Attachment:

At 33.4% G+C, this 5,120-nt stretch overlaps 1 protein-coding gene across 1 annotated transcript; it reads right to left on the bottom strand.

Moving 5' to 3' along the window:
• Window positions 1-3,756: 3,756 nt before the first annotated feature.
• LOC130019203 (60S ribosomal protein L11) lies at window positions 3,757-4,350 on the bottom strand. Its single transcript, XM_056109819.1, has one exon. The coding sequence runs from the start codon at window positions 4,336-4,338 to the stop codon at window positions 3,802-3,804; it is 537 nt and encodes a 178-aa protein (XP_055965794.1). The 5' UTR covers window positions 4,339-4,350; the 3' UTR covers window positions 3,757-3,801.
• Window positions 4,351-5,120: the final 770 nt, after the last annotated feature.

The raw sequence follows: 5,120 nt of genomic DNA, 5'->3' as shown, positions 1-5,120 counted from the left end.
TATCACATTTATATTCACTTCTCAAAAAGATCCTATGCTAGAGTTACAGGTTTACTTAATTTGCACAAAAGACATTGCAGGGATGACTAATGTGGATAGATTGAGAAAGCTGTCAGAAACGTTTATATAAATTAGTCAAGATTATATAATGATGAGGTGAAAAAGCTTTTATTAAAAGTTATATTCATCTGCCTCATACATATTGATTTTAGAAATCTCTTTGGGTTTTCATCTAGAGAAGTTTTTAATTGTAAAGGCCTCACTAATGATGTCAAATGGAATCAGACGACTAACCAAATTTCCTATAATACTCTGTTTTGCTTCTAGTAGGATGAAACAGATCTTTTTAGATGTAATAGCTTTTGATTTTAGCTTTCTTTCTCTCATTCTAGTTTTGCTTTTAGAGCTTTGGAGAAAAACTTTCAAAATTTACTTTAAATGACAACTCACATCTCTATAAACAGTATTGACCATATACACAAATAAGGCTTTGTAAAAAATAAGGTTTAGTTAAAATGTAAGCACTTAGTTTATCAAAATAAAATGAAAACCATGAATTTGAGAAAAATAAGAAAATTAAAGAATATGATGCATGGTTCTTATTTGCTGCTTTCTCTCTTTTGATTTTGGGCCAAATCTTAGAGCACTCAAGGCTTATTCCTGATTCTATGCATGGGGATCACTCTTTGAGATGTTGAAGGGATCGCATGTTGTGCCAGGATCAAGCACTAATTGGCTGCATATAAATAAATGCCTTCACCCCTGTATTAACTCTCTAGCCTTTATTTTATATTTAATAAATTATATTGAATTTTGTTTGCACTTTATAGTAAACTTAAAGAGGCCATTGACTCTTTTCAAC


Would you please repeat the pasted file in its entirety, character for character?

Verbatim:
At 33.4% G+C, this 5,120-nt stretch overlaps 1 protein-coding gene across 1 annotated transcript; it reads right to left on the bottom strand.

Moving 5' to 3' along the window:
• Window positions 1-3,756: 3,756 nt before the first annotated feature.
• LOC130019203 (60S ribosomal protein L11) lies at window positions 3,757-4,350 on the bottom strand. Its single transcript, XM_056109819.1, has one exon. The coding sequence runs from the start codon at window positions 4,336-4,338 to the stop codon at window positions 3,802-3,804; it is 537 nt and encodes a 178-aa protein (XP_055965794.1). The 5' UTR covers window positions 4,339-4,350; the 3' UTR covers window positions 3,757-3,801.
• Window positions 4,351-5,120: the final 770 nt, after the last annotated feature.

The raw sequence follows: 5,120 nt of genomic DNA, 5'->3' as shown, positions 1-5,120 counted from the left end.
TATCACATTTATATTCACTTCTCAAAAAGATCCTATGCTAGAGTTACAGGTTTACTTAATTTGCACAAAAGACATTGCAGGGATGACTAATGTGGATAGATTGAGAAAGCTGTCAGAAACGTTTATATAAATTAGTCAAGATTATATAATGATGAGGTGAAAAAGCTTTTATTAAAAGTTATATTCATCTGCCTCATACATATTGATTTTAGAAATCTCTTTGGGTTTTCATCTAGAGAAGTTTTTAATTGTAAAGGCCTCACTAATGATGTCAAATGGAATCAGACGACTAACCAAATTTCCTATAATACTCTGTTTTGCTTCTAGTAGGATGAAACAGATCTTTTTAGATGTAATAGCTTTTGATTTTAGCTTTCTTTCTCTCATTCTAGTTTTGCTTTTAGAGCTTTGGAGAAAAACTTTCAAAATTTACTTTAAATGACAACTCACATCTCTATAAACAGTATTGACCATATACACAAATAAGGCTTTGTAAAAAATAAGGTTTAGTTAAAATGTAAGCACTTAGTTTATCAAAATAAAATGAAAACCATGAATTTGAGAAAAATAAGAAAATTAAAGAATATGATGCATGGTTCTTATTTGCTGCTTTCTCTCTTTTGATTTTGGGCCAAATCTTAGAGCACTCAAGGCTTATTCCTGATTCTATGCATGGGGATCACTCTTTGAGATGTTGAAGGGATCGCATGTTGTGCCAGGATCAAGCACTAATTGGCTGCATATAAATAAATGCCTTCACCCCTGTATTAACTCTCTAGCCTTTATTTTATATTTAATAAATTATATTGAATTTTGTTTGCACTTTATAGTAAACTTAAAGAGGCCATTGACTCTTTTCAAC